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Confused about CASL? Read on…

Confused about CASL? Read on…
By Diane Wolf

CASL stands for Canadian Anti-Spam Legislation, and it is important that you understand how it affects you and your business in terms of commercial electronic messages (CEMs). These may include emails, text messages, and some social media posts. The legislation came into effect in stages over the last several years, but here is a summary of what you need to know.

Please note the C in CEM stands for Commercial! This is a message intended to solicit business. The legislation does not apply to messages you send to provide information, or to greet clients. If someone has given you the email address of someone they are referring you to, you are also allowed to send one message to that person, ensuring that it is clear that they can unsubscribe from receiving further messages. You must also give the full name of the person who referred you. For example, if our President told me that you might be interested in working with me, I could email you with the following subject line: “Tracey Ormond recommended I contact you”.

You may not send CEMs to people without their consent. It gets tricky though, because there is an implied consent in some cases. For our purposes, you MAY send CEMs to other WBN members, but you must be sure to include an option for them to unsubscribe to avoid receiving further messages. You must keep track of who has unsubscribed, so that if you download a new member list, you must remove anyone who has previously unsubscribed.

Implied consent is also present when you contact a business whose email address is published clearly, for example on their website. You may also send CEMs to people with whom you have an existing business relationship. If someone has purchased your product or service within the last 24 months, they are deemed to have given implied consent. Again, in both cases, you must provide a way for someone to unsubscribe in order to avoid receiving further messages.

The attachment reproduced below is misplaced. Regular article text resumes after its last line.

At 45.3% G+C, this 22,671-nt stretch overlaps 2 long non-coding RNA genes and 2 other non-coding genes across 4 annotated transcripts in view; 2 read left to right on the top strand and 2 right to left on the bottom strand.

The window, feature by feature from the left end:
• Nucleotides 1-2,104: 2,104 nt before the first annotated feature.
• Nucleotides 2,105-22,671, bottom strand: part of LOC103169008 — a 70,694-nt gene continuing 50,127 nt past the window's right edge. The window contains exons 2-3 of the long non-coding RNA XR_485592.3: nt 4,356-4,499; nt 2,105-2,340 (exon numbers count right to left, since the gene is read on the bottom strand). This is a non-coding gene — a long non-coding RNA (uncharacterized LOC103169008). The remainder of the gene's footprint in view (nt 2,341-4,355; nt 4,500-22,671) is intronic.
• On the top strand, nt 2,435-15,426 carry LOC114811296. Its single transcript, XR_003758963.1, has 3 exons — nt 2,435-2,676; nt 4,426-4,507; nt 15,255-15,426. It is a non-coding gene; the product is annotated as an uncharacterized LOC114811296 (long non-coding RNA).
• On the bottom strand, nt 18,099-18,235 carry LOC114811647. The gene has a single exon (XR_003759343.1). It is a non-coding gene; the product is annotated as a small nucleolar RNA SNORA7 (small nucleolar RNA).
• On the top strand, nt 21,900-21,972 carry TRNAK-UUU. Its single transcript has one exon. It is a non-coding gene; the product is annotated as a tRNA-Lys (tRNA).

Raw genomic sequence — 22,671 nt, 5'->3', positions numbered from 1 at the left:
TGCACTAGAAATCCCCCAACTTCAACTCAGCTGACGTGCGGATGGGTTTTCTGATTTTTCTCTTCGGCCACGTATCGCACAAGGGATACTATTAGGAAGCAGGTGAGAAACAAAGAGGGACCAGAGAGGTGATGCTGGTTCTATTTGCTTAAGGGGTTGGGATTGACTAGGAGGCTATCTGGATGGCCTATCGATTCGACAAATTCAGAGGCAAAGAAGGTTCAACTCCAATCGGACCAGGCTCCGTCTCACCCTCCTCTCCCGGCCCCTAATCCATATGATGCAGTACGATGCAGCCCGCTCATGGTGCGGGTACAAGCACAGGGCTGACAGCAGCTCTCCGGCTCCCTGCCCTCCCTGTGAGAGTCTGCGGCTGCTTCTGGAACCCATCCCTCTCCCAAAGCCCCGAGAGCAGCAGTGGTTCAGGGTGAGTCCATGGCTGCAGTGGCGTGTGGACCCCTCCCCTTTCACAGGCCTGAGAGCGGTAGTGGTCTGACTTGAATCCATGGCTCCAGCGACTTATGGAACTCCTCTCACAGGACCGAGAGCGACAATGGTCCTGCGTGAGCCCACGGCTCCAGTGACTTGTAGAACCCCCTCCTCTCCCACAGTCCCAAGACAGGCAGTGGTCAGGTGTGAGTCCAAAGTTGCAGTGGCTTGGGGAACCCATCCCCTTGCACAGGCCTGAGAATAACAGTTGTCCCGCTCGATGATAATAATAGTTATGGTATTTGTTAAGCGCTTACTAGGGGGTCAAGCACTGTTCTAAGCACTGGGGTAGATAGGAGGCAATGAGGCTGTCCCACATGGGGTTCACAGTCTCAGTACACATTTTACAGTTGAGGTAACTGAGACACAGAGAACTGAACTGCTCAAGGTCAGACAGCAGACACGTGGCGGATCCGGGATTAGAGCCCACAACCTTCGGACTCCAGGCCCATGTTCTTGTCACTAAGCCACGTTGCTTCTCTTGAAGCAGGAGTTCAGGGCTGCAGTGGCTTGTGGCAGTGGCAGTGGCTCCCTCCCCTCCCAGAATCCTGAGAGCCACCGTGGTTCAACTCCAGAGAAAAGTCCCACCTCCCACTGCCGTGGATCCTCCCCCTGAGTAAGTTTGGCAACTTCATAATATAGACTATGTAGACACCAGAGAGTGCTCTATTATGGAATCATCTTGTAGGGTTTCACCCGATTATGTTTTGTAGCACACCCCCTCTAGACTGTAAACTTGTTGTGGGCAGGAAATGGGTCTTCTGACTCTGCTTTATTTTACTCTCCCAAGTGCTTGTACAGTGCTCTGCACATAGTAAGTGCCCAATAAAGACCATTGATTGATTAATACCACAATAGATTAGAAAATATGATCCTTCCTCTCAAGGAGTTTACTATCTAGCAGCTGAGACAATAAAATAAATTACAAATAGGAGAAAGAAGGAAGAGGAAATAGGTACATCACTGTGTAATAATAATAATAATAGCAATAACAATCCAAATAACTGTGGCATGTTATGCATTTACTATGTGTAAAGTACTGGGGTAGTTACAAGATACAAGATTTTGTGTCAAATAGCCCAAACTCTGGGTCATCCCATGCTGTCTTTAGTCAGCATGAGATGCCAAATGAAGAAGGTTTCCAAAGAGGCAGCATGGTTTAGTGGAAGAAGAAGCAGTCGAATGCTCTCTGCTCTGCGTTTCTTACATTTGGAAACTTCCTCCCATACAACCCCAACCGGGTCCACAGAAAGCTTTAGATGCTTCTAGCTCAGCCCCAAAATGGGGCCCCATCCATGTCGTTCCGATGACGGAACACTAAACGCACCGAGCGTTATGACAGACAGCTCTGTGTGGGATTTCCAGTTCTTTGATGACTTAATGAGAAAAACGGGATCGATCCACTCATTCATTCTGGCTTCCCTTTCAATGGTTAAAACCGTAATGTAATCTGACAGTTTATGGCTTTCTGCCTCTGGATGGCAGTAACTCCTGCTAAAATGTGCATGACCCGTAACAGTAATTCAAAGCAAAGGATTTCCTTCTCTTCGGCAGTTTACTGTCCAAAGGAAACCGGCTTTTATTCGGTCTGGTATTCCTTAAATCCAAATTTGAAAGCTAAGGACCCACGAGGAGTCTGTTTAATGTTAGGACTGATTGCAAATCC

You may also get express consent, where you have someone fill out information requesting that you contact them or sign up for a mailing list. You must make sure you let them know what you are obtaining consent for, what you’ll send them, and ask for their name and contact info. You must also state that they may unsubscribe at any time. This is the kind of thing you might use at a trade show where people sign up to receive your newsletter.

How does this all work for WBN practically? You may use the member list and send a mass email to all members. We recommend that you put something in the subject line like “fellow WBN members” so the recipient understands that you are using WBN membership as implied consent (there is a section under CASL where you may send CEMs to people who are in the same organization as you are). So, the FIRST email you send to the list would not be considered spam. You must, however, immediately remove anyone who unsubscribes, and not contact them again unless they ask you to put them back on your list. It goes without saying that if someone unsubscribes, you shouldn’t phone them either, even though a voice mail is not an electronic message. It may still really annoy them.

If you gather business cards at your table during a meeting, again feel free to send a nice message. Simply saying you enjoyed meeting them or would like to have coffee does NOT constitute a CEM as there is no commercial intent. If you add them to your mailing list, however, this is a CEM and you must provide a way for them to unsubscribe.

There are hefty fines for breaking the rules, but if you are careful to only send CEMs to people who want to receive them, you will be fine. Again, making sure that you put WBN in the subject line or early in the email will help the recipient to understand why they are receiving the message.

Diane Wolf
Diane Wolf Consulting wwww.dianewolf.com
Encouraging, educating, and empowering communicators for more than 30 years! Find my podcast, Presentation Professor, at iTunes!